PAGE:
Over the past decade, big data and digital technologies have disrupted industries and consumer behavior alike. IDC and Statista estimate that the volume of data generated yearly rose from two zettabytes in 2010 to 59 zettabytes in 2020, marking a thirtyfold increase in data generated in the past 10 years alone (Statista). This data deluge is only expected to grow, with projections predicting 149 zettabytes produced yearly by 2024.
While various industries are vying to take advantage of the data deluge with business intelligence, data science, and machine learning, the financial services industry is best equipped to benefit from big data. Data is at the heart of the financial services industry—across retail banking, investment banking, and insurance. Financial services organizations produce and store data on their customer transactions, detailed customer profiles through compliance processes, insurance claims, stock market exchanges, and more. The amount of data generated is astounding: The New York Stock Exchange alone produces one terabyte of trade data daily (Investopedia).
We’ve already seen fintech startups take advantage of shifting consumer behavior and the financial industry’s data deluge. Digital banks such as N26, Revolut, and Monzo abandoned the brick-and-mortar model and opted for a purely digital banking experience, relying on data to improve user experience and automate workflows (Revolut). Klarna, Europe’s most giant fintech unicorn, provides interest-free installment options with automated approval or rejection using machine learning (CNBC). The data deluge has not only opened up space for disruptive, innovative services—it’s opened the door for data-enabled digital transformation across the industry.
Disruptive digital-first startups across all industries have prompted many incumbents to invest heavily in digital transformation. The financial services industry is no exception. An Accenture and Oxford study in 2018 found that 87% of retail banking executives have developed a long-term plan for technology investment and digital transformation (Accenture). This is especially true in the COVID-19 economy, which has moved consumers purchasing online and accelerated digital transformation programs across all industries.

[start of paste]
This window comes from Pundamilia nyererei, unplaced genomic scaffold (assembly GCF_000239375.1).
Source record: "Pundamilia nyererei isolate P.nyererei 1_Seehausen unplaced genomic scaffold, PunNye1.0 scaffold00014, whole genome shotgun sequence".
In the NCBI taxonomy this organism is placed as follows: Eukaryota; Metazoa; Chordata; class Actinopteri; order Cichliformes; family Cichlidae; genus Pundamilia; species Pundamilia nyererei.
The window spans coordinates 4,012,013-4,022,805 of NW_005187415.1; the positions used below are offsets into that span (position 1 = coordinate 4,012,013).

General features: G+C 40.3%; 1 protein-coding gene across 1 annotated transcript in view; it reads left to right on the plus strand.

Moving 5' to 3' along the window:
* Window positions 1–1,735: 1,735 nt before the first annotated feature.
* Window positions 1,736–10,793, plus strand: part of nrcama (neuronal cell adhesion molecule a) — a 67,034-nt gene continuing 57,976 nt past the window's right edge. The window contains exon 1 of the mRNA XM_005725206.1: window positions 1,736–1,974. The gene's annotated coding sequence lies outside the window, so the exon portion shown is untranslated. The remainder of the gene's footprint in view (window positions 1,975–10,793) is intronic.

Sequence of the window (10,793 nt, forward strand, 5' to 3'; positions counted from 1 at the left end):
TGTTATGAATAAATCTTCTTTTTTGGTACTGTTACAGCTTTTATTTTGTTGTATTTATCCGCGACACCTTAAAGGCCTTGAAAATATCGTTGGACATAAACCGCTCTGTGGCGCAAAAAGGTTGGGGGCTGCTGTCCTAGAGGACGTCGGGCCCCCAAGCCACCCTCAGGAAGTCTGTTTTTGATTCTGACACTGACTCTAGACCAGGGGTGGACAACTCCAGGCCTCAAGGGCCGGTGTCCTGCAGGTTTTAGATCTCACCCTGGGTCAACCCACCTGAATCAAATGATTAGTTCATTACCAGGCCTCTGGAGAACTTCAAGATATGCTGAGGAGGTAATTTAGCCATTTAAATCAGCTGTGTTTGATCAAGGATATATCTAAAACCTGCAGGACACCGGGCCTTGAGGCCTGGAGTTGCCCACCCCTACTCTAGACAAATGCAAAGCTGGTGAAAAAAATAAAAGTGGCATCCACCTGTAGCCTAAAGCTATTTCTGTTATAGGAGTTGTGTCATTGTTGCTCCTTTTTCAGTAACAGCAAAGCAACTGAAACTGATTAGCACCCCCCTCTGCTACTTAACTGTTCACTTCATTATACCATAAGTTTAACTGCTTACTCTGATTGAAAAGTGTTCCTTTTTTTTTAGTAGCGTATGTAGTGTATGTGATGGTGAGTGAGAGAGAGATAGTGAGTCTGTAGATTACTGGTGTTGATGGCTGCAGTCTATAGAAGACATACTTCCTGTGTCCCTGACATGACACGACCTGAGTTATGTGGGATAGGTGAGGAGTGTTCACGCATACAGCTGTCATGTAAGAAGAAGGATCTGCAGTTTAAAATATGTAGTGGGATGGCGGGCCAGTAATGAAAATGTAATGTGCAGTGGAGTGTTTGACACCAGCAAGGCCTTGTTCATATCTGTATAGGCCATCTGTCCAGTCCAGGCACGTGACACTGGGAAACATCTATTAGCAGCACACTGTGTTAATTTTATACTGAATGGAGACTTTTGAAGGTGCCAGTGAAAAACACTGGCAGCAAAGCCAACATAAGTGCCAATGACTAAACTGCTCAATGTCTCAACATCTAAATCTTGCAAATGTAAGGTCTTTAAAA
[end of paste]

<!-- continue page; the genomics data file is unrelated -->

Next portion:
This acceleration is exceptionally pressing in the financial services industry. A recent study from the Economist Intelligence Unit cites that 45% of banking executives believe building a “true digital ecosystem” is the best strategic response to the pandemic. In the same survey, 66% of respondents believe that new technologies such as machine learning and artificial intelligence will bring the most significant impact on the banking industry by 2025.
Taking an example from the ground, the urgency of using contact-less financial tools ushered an 84% increase in Citibank’s daily mobile check deposits, and a tenfold increase in activity on Apple pay (Forbes). This has prompted Jane Fraser, president of Citigroup and CEO of its consumer bank, to declare, “Banking has changed irrevocably as a result of the pandemic. The pivot to digital has been supercharged. […] We believe we have the model of the future—a light branch footprint, seamless digital capabilities, and a network of partners that expand our reach to hundreds of millions of customers.”
The success of such digital transformation programs pivots on the seamless integration of digital technologies with data-driven insights and high-impact data science use-cases. What are these high-impact use cases and what are the challenges standing in the way? In our white paper, Digital Transformation in Finance: Upskilling for a data-driven age, we dissect 13 high-impact use cases spread across domain and sector and the challenges large financial institutions face to becoming data-driven.